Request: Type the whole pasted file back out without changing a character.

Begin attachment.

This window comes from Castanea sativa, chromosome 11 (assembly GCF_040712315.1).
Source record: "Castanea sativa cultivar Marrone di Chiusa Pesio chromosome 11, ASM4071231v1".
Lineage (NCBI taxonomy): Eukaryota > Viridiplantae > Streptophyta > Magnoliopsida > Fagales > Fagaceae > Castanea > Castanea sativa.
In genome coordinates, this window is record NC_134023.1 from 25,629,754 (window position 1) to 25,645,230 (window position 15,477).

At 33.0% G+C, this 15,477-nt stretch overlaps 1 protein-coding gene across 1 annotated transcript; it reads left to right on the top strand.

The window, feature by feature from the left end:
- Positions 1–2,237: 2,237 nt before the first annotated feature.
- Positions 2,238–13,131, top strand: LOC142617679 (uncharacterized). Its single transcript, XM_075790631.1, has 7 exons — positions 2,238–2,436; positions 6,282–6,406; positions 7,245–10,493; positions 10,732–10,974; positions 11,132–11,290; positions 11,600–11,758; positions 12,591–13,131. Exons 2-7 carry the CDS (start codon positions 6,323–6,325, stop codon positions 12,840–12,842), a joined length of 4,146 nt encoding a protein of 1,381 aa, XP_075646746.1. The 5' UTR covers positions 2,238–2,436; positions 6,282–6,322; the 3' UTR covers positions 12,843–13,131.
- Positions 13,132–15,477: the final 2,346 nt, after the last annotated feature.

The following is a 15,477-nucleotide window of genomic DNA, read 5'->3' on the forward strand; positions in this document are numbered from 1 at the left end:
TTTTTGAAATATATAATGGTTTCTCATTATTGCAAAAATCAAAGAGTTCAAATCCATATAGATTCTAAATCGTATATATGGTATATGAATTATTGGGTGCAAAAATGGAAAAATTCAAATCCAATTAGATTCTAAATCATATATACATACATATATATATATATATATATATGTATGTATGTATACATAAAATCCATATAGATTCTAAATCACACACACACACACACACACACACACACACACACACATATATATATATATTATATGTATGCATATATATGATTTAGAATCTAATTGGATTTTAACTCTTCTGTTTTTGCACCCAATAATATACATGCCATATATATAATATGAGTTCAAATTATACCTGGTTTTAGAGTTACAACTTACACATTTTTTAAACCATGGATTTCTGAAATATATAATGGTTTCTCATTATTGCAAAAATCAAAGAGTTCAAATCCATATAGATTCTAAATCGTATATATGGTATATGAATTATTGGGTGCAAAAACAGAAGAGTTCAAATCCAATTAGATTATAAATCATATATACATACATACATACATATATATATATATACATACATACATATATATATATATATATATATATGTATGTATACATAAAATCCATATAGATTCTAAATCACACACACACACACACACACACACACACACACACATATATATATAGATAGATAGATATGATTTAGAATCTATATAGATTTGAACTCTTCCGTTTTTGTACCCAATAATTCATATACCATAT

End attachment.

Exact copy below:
This window comes from Castanea sativa, chromosome 11 (assembly GCF_040712315.1).
Source record: "Castanea sativa cultivar Marrone di Chiusa Pesio chromosome 11, ASM4071231v1".
Lineage (NCBI taxonomy): Eukaryota > Viridiplantae > Streptophyta > Magnoliopsida > Fagales > Fagaceae > Castanea > Castanea sativa.
In genome coordinates, this window is record NC_134023.1 from 25,629,754 (window position 1) to 25,645,230 (window position 15,477).

At 33.0% G+C, this 15,477-nt stretch overlaps 1 protein-coding gene across 1 annotated transcript; it reads left to right on the top strand.

The window, feature by feature from the left end:
- Positions 1–2,237: 2,237 nt before the first annotated feature.
- Positions 2,238–13,131, top strand: LOC142617679 (uncharacterized). Its single transcript, XM_075790631.1, has 7 exons — positions 2,238–2,436; positions 6,282–6,406; positions 7,245–10,493; positions 10,732–10,974; positions 11,132–11,290; positions 11,600–11,758; positions 12,591–13,131. Exons 2-7 carry the CDS (start codon positions 6,323–6,325, stop codon positions 12,840–12,842), a joined length of 4,146 nt encoding a protein of 1,381 aa, XP_075646746.1. The 5' UTR covers positions 2,238–2,436; positions 6,282–6,322; the 3' UTR covers positions 12,843–13,131.
- Positions 13,132–15,477: the final 2,346 nt, after the last annotated feature.

The following is a 15,477-nucleotide window of genomic DNA, read 5'->3' on the forward strand; positions in this document are numbered from 1 at the left end:
TTTTTGAAATATATAATGGTTTCTCATTATTGCAAAAATCAAAGAGTTCAAATCCATATAGATTCTAAATCGTATATATGGTATATGAATTATTGGGTGCAAAAATGGAAAAATTCAAATCCAATTAGATTCTAAATCATATATACATACATATATATATATATATATATATGTATGTATGTATACATAAAATCCATATAGATTCTAAATCACACACACACACACACACACACACACACACACACACATATATATATATATTATATGTATGCATATATATGATTTAGAATCTAATTGGATTTTAACTCTTCTGTTTTTGCACCCAATAATATACATGCCATATATATAATATGAGTTCAAATTATACCTGGTTTTAGAGTTACAACTTACACATTTTTTAAACCATGGATTTCTGAAATATATAATGGTTTCTCATTATTGCAAAAATCAAAGAGTTCAAATCCATATAGATTCTAAATCGTATATATGGTATATGAATTATTGGGTGCAAAAACAGAAGAGTTCAAATCCAATTAGATTATAAATCATATATACATACATACATACATATATATATATATACATACATACATATATATATATATATATATATATGTATGTATACATAAAATCCATATAGATTCTAAATCACACACACACACACACACACACACACACACACACATATATATATAGATAGATAGATATGATTTAGAATCTATATAGATTTGAACTCTTCCGTTTTTGTACCCAATAATTCATATACCATAT